“Agricola: A Song for Planting” by James Matthew Wilson

Here today for National Poetry Month is a poem about planting and hoping for the best by James Matthew Wilson.

Agricola: A Song for Planting

My arms have labored such small cares
And failed them. So little as one seed,
To sow, or toss among the tares
To shrivel for thirst, or try to feed

What’s buried in the drying ground.
I scythe the grain when Autumn comes.
But now, the earth is cold; the browned
And fallen husks of last year crumble

Beneath each step I take. This year
Promises drought, the thirsting stalks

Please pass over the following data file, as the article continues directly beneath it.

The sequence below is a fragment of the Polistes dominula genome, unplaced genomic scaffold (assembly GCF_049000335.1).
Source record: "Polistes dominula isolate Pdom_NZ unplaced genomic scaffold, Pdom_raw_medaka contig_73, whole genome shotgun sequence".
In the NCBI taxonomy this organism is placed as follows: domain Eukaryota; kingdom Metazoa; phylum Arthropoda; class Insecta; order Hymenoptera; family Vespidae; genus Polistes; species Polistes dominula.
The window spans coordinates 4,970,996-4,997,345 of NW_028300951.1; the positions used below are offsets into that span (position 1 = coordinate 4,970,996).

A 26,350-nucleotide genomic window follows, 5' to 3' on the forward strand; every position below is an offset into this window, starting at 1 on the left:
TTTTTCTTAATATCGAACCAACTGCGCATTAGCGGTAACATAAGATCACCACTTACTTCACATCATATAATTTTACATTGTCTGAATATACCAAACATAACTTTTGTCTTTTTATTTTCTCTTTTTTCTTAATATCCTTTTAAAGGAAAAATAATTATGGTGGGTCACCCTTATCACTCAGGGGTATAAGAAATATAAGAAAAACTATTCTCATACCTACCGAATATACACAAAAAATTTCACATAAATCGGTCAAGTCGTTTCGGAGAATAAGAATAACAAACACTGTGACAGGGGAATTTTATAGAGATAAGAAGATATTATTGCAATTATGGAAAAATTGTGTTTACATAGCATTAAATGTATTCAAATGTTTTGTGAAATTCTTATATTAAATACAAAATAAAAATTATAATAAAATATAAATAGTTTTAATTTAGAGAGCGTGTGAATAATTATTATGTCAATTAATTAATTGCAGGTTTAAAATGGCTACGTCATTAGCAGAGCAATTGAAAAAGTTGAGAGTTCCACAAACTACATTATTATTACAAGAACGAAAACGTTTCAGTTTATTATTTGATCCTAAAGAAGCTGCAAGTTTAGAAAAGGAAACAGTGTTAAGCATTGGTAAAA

To be as these cut white stalks are,
The living follow the dead’s walk.

What lie did I tell myself when
I cast my efforts to sustain
Each growth? Each year forgives my sin,
But remnants of each loss remain.

from The Violent and the Fallen (Finishing Line Press)

About Richard Long

I'm a Professor of English at Saint Louis Community College--Meramec, where I teach composition, creative writing, environmental literature, and poetry. I also edit 2River, home of the 2River View, the 2River Chapbook Series, and Muddy Bank. You can also follow me on my bicycle as I tour the country, self supported, at richardtreks.blogspot.com.
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